The infraorbital canal is a bony canal within the maxillary bone located at the anterior aspect of the orbital floor. It transmits the infraorbital nerve, which is a branch of the maxillary division of the trigeminal nerve (CN Vb), as well as the infraorbital artery and vein. The canal commences...
The infraorbital foramen is located in the maxillary bone. It is the anterior opening of the infraorbital canal, which is the anterior continuation of the infraorbital groove, which course through the floor of the orbit. The canal may reside entirely in the maxillary sinus, suspended from the si...
The infraorbital nerve is a branch of the maxillary division of the trigeminal nerve.
The infraorbital nerve divides off the maxillary division just after emerging from the foramen rotundum to enter the pterygopalatine fossa. It courses laterally over the palatine bone and maxi...
The infratemporal fossa is a complex space of the face that lies posterolateral to the maxillary sinus and many important nerves and vessels traverse it.
The infratemporal fossa is the space between the skull base, lateral pharyngeal wall, and the ramus of mandible. The fossa is...
The infratrochlear nerve is an extraconal branch of the nasociliary nerve, a branch of ophthalmic division of the trigeminal nerve. Some authors describe it as the terminal branch of the nasociliary nerve. It courses through the medial aspect of the extraconal space of the orbit inferior to the ...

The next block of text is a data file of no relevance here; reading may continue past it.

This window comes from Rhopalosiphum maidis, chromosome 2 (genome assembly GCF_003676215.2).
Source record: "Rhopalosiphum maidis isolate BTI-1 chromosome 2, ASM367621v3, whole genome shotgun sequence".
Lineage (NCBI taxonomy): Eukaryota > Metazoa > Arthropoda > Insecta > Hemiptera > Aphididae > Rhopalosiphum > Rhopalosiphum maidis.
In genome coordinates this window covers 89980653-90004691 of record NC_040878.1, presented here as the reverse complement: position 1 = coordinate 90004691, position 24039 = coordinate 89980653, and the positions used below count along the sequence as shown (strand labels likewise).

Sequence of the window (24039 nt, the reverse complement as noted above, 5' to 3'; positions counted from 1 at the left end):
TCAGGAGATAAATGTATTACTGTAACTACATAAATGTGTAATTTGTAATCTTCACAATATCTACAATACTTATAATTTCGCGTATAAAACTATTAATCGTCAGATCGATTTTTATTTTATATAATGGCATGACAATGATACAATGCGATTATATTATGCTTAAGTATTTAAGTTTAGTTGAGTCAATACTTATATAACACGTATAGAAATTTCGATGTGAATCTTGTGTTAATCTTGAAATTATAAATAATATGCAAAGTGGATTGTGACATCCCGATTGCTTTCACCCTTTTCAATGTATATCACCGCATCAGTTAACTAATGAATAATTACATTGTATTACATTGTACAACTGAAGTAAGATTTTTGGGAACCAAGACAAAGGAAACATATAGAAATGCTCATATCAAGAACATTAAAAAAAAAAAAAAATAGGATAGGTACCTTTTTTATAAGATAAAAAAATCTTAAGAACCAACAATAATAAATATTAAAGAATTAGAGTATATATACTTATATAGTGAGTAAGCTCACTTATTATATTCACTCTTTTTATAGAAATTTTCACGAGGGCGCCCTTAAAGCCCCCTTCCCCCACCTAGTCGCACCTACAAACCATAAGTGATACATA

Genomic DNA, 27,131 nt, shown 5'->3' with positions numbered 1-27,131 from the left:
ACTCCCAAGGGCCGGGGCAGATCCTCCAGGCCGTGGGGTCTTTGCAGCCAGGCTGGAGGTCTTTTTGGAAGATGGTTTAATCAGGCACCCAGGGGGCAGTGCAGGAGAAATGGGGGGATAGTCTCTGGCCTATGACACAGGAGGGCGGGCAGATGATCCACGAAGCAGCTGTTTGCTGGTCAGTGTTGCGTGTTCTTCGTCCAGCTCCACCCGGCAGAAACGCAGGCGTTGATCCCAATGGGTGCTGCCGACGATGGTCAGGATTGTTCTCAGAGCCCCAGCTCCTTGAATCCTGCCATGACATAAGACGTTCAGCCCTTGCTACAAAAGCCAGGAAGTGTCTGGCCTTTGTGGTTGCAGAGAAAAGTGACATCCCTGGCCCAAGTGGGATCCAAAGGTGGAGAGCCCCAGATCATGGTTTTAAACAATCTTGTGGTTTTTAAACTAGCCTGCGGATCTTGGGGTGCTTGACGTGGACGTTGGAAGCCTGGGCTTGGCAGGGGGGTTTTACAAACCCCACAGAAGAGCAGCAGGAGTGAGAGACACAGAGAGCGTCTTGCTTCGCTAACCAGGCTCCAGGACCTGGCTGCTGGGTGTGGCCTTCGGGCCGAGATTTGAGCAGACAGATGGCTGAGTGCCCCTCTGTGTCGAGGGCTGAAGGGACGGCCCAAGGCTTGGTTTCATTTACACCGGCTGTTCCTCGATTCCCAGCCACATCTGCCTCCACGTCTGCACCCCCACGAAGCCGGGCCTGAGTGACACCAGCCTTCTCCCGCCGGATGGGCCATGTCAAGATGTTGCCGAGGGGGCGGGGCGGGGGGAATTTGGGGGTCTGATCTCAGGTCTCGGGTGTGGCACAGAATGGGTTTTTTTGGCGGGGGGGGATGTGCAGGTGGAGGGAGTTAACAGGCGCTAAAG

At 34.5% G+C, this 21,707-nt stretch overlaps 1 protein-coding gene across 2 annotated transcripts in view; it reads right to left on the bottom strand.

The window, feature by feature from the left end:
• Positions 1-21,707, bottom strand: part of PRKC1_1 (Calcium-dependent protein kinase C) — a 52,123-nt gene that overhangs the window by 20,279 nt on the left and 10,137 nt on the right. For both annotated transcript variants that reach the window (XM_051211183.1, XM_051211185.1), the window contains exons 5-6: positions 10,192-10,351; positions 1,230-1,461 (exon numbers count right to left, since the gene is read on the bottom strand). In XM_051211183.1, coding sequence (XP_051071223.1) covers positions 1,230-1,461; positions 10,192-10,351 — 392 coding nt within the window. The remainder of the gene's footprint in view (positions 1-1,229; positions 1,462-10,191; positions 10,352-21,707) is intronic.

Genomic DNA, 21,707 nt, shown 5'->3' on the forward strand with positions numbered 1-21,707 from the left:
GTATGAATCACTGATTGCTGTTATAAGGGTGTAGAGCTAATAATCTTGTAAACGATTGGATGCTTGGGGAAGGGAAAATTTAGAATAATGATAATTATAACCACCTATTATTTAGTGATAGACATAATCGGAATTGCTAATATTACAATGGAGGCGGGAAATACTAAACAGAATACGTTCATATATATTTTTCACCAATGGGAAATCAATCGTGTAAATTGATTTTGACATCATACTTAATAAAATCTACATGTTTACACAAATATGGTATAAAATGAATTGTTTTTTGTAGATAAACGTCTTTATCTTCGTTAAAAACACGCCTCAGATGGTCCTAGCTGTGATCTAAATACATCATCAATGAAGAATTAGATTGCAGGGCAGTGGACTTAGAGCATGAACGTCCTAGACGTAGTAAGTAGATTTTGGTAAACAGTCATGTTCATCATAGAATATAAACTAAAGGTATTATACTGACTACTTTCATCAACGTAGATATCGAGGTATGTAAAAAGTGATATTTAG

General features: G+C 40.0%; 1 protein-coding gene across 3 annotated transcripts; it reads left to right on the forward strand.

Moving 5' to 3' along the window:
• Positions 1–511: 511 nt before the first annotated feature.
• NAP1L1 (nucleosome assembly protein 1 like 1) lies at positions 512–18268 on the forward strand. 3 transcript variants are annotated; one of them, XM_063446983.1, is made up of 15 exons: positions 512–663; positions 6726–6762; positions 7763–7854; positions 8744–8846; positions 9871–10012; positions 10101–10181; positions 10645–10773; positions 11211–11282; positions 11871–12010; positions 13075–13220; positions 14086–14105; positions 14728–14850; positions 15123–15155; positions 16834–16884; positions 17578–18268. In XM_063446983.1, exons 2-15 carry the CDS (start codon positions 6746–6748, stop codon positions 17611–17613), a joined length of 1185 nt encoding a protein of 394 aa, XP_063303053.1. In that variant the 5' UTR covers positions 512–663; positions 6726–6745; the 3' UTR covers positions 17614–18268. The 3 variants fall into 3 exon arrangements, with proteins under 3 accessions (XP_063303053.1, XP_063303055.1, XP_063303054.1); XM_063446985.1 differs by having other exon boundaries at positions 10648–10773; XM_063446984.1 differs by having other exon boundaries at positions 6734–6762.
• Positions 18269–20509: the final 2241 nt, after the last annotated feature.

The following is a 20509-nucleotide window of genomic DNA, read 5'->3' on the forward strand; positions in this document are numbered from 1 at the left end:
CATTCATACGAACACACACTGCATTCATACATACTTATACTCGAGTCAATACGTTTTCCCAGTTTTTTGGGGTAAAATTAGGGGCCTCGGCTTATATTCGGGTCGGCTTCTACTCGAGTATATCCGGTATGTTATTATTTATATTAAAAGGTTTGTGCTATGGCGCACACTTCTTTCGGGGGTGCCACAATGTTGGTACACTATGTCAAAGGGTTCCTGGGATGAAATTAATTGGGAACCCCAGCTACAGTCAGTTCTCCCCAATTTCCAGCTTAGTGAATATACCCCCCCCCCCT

Ingested bones that become lodged in the throat or gastrointestinal tract are a common presentation to the emergency department. Recognition is important because these cases can be potentially fatal.
Fish bones are more commonly ingested than chicken or pork bones. Patie...
The inion (plural: inia/inions) is the tip of the external occipital protuberance (EOP), the midline bony prominence in the occipital bone from which the ligamentum nuchae and trapezius muscle attach. It is usually easily palpable.
It is the surface marking of the internal attachment of the ten...
The inner ear refers to the bony labyrinth, the membranous labyrinth and their contents. It may also be referred to as the vestibulocochlear organ, supplied by the vestibulocochlear nerve (CN VIII). It is divided into three main parts:
the cochlea housing the cochlear duct for hearing
A useful mnemonic to remember innervation of the muscles of the middle ear is:
S for Stapedius
T for Tensor Tympani
S: stapedius is supplied by a branch of the facial nerve - the Seventh cranial nerve. It is also the Smallest muscle in the body, and inserts onto the neck of Stapes.
Inspissated colloid (colloid crystals) in a thyroid nodule leads to focal hyperechogenic foci, which can potentially be confused with microcalcifications.
hyperechoic focus in a thyroid nodule
reverberation artifact / comet-tail artifact
this feature is the most reliabl...
The internal acoustic canal (IAC), also known as the internal auditory canal or meatus (IAM), is a bony canal within the petrous portion of the temporal bone that transmits nerves and vessels from within the posterior cranial fossa to the auditory and vestibular apparatus.